The Dow jumped more than 600 points Monday after its worst week in two years. The Nasdaq gained almost 3% and the S&P 500 climbed more than 2%.

The Wall Street Journal reported late Sunday that the United States and China started quietly negotiating to expand US companies’ access to Chinese markets. The Journal reported that Treasury Secretary Steven Mnuchin was weighing a trip to Beijing to pursue the negotiations.

A Treasury Department spokesperson declined to confirm the report.

“We’re not afraid of a trade war, but that’s not our objective,” Mnuchin said in an interview Sunday on Fox News. “We are going to proceed with our tariffs … we’re also working on investment restrictions,” Mnuchin said. “But we are simultaneously having negotiations with the Chinese to see if we can reach an agreement.”

Related: The US and China are in talks to try to avoid a trade war

Investors were encouraged by the discussions between the world’s two largest economies. Stocks took a beating last week after President Trump announced plans to impose new tariffs on about $50 billion of Chinese goods in retaliation for alleged Chinese intellectual property theft.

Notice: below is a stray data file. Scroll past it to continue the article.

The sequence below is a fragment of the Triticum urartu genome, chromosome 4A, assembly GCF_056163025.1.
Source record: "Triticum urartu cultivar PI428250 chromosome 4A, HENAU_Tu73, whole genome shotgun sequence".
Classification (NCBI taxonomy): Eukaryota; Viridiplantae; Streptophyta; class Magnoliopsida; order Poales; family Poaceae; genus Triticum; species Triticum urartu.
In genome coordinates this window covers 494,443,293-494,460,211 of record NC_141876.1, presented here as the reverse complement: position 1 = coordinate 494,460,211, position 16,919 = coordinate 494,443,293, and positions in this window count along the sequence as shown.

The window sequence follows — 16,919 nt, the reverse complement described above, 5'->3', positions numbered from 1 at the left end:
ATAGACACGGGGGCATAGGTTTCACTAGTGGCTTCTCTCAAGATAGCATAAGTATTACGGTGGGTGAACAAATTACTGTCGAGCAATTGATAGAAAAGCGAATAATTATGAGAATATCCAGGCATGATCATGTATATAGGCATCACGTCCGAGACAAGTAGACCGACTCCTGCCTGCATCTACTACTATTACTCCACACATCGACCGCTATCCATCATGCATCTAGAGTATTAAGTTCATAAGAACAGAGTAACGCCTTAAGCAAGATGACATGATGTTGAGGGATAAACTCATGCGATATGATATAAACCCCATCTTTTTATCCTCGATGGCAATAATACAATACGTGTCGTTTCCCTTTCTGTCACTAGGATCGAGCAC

The Dow plummeted more than 1,100 points on Thursday and Friday, slipping into a correction — a decline of 10% from the index’s all-time high in January. The Dow, S&P 500 and the Nasdaq suffered their biggest weekly losses since January 2016.

China also hit back on Trump’s earlier aluminum and steel tariffs by imposing their own tariffs on about $3 billion worth of imports of US goods, including pork, fruit and wine.

Related: China may target American cherries, pistachios and sparkling wine

“The market thinks the tariffs are a trading tactic rather than a hardcore stance,” said Sam Stovall, chief investment strategist at CFRA Research.

The “trade tiff” failed to dent the strong global economic outlook, Stovall said. “A sharp V recovery may not be all that surprising.”

Twenty-nine of 30 companies on the Dow gained Monday. Microsoft led the way, gaining close to 6%.

The bond market also got a boost from the cool down between the United States and China.

The 10-year Treasury yield climbed to 2.83%. Last week, the 10-year yield fell sharply to 2.81% last week as investors sought safe haven from volatile stocks. Yields move opposite to prices.

(©2018 Cable News Network, Inc., a Time Warner Company. All rights reserved. By Nathaniel Meyersohn)